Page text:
It is remarkable that some banks, for example Bank of Georgia , offered mortgage loans with renewed criteria in GEL even before the crisis was over. It reached the pre-crisis period and even increased as guaranteed, as well as non-guaranteed limits and terms of loans. Whereas at the beginning of the year cooperation consisted of 40% the indicator in the crisis period equalled 20%.
Some experts believe the banking sector was quite passive in 2009. To illustrate these details they bring banking statistics according to which the volume of crediting decreased throughout the whole year, from the beginning of 2009 the crediting volume decreased from 5,859 billion GEL to 5,181 billion GEL in December. The credit portfolio has been increasing in 2010 and is continuing successfully.
When we outline a bank’s passive crediting politics we should remember that a credit boom does not happen in a crisis or post-crisis period. Comparing Georgia to America and Europe won’t be useful, as they are countries of large-scale economies and consequently excess financial resources; the purchasing behaviour of people is higher, and credit risks are lower than transitional economy countries. As well as this there is one important factor of difference. As opposed to the above mentioned countries, consequent to an undeveloped economic sector, the number of healthy and competitive companies decreases.
If in a post-crisis period economic subjects have not absorbed credit resources, if the business projects are not suitable for banks, banks can’t provide money with strength. The over liquidity in banks is probably due to this result, rather than difficult loan giving procedures, on which is placed more accent.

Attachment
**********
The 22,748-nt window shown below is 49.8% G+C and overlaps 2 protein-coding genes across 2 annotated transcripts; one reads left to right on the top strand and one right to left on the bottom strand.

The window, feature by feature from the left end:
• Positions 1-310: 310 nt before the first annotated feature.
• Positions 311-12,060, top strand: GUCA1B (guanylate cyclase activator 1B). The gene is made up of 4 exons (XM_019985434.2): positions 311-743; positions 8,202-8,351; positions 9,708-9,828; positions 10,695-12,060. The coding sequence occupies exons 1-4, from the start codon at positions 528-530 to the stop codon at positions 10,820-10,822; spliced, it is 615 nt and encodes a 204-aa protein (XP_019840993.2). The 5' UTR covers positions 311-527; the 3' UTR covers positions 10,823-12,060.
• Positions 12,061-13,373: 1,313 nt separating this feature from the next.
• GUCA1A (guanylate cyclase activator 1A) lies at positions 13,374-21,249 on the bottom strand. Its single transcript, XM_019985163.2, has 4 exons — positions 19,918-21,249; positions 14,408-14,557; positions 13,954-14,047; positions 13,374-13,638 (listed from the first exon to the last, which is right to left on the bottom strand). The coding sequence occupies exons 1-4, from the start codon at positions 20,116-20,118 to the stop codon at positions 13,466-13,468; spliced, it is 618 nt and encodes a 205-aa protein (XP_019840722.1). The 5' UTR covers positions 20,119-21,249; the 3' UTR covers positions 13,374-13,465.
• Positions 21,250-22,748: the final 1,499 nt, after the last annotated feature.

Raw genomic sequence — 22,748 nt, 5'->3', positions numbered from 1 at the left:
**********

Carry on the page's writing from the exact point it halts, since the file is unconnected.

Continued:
The decrease of the credit portfolio has its own objective reasons which started earlier, in August 2008 and especially following the September world financial crisis.
The banking sector was in dual shock conditions during this period. The slight decrease in investment flow, which was the main source of economic growth in the country caused the decrease of revenues for the population.
Some banks’ clients had had a decrease in income or even lost their jobs. The population living in the conflict regions and those juridical persons who had business in those region are another subject. All this has been directly reflected in an increase of overdue loan capacity. In the condition banks were forced to place a main accent on loan reconstruction and on less innovative products.
There has been an increase in deposits since June 2009 while during the same period there was a tendency of loan decrease. Non-banking deposits (physical and juridical persons limited deposits and deposits before demand) since June 2009 increased from 3,031 billion GEL at the end of the year to 3,950 billion GEL and reached 4,092 billion GEL at the beginning of April 2010.
The global crisis and August war had much influence on the development of the banking sector rather than those facts proved by some experts, who said that serious mistakes were made while developing crediting politics in connection with banking risks during credit boom conditions.
I believe these considerations are quite subjective as credit politics is a wider issue than financing just one direction. These claims are more understood in connection with consumer loans, in connection with an annual increase of 65% in loans. It is widely known that consumer loans carry increased credit risks, as they are referred to without collateral category and react to an economy’s worsening.
Moreover it was obvious that such high activity of banks would not be constant, despite this, if the credit management of leading banks was not accurate in general, the banks would face serious problems and even go bankrupt.
Moreover, a large part of modern banking products is oriented on customers. Today the banks adopt those schemes that were before the crisis period and this is not only in Georgia.